David Cameron will enlist the support of the Dutch when he makes a bid to take back powers from Brussels in a long awaited speech on the EU, it has been reported.
According to The Sun the prime minister will travel to The Hague in the Netherlands on 22 January where he will promise British voters an in/out referendum in 2018 if the Conservative Party is returned to power at the next election.
The paper reports that Dutch prime minister Mark Rutte will support Cameron’s call for more powers and money to be returned to individual EU nations.
On Thursday Nick Clegg, no doubt aware of Cameron’s planned trip, joked with journalists about the coalition partners’ different views on Britain’s membership of the EU.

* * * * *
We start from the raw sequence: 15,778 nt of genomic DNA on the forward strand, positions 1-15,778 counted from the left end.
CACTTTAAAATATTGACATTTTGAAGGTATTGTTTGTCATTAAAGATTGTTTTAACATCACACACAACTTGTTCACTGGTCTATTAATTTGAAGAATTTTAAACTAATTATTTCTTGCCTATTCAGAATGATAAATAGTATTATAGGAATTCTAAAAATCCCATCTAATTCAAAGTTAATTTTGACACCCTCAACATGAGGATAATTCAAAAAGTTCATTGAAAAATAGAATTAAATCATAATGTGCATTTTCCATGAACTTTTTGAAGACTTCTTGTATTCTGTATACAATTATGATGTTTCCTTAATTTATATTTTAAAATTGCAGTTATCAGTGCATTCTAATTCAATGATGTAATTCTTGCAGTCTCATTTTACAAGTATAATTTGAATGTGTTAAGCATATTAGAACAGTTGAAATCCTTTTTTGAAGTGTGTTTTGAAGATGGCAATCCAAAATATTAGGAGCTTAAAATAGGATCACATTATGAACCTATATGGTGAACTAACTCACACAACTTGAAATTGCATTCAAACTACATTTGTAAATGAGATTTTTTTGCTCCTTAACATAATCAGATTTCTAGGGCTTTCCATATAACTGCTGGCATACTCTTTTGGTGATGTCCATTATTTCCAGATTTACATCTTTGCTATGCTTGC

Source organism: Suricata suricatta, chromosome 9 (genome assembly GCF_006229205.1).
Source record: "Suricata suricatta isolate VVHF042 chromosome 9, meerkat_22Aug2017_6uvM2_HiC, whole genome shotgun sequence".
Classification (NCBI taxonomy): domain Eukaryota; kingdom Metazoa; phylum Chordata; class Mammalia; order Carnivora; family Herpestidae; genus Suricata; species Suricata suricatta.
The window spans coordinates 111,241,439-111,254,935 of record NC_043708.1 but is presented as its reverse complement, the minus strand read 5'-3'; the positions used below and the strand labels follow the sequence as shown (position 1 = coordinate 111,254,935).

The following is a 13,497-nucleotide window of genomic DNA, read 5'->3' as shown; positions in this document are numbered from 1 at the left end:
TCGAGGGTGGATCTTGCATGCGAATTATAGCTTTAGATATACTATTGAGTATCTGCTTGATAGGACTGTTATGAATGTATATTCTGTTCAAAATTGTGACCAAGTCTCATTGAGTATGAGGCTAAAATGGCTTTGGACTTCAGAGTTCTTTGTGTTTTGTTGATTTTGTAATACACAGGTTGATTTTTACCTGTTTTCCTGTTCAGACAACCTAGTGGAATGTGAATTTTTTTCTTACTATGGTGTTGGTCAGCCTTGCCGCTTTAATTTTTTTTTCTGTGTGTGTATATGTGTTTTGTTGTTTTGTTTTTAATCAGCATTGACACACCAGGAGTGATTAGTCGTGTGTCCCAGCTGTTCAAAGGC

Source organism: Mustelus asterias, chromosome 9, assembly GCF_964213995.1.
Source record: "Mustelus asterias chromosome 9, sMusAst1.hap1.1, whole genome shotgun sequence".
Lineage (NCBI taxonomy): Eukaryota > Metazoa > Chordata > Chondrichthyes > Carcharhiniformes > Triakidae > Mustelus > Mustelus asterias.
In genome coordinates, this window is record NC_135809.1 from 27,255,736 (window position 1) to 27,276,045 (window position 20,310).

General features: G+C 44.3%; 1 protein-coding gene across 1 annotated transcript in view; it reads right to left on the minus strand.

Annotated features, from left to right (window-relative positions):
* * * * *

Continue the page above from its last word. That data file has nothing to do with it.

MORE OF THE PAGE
“As a native Dutch speaker I will be at hand to give a translation from double-Dutch to just Dutch,” the Lib Dem leader said.
Cameron has kept his eurosceptic backbenchers waiting for quite some time to deliver his EU speech, with a large proportion of Tory MPs unlikely to satisfied with anything less than a promise to hold an in/out referendum.
However Cameron’s desire to fashion a looser relationship with the EU could prove tricky. Yesterday a delegation of German MPs told the prime minister not to “blackmail” the rest of Europe with threats.
Washington will be watching Cameron’s speech closely, with the Obama administration having warned Britain on Wednesday not to turn “inwards” with a referendum.
Philip Gordon, the US assistant secretary for European affairs, made clear that the United States favoured a “strong British voice” within the EU.
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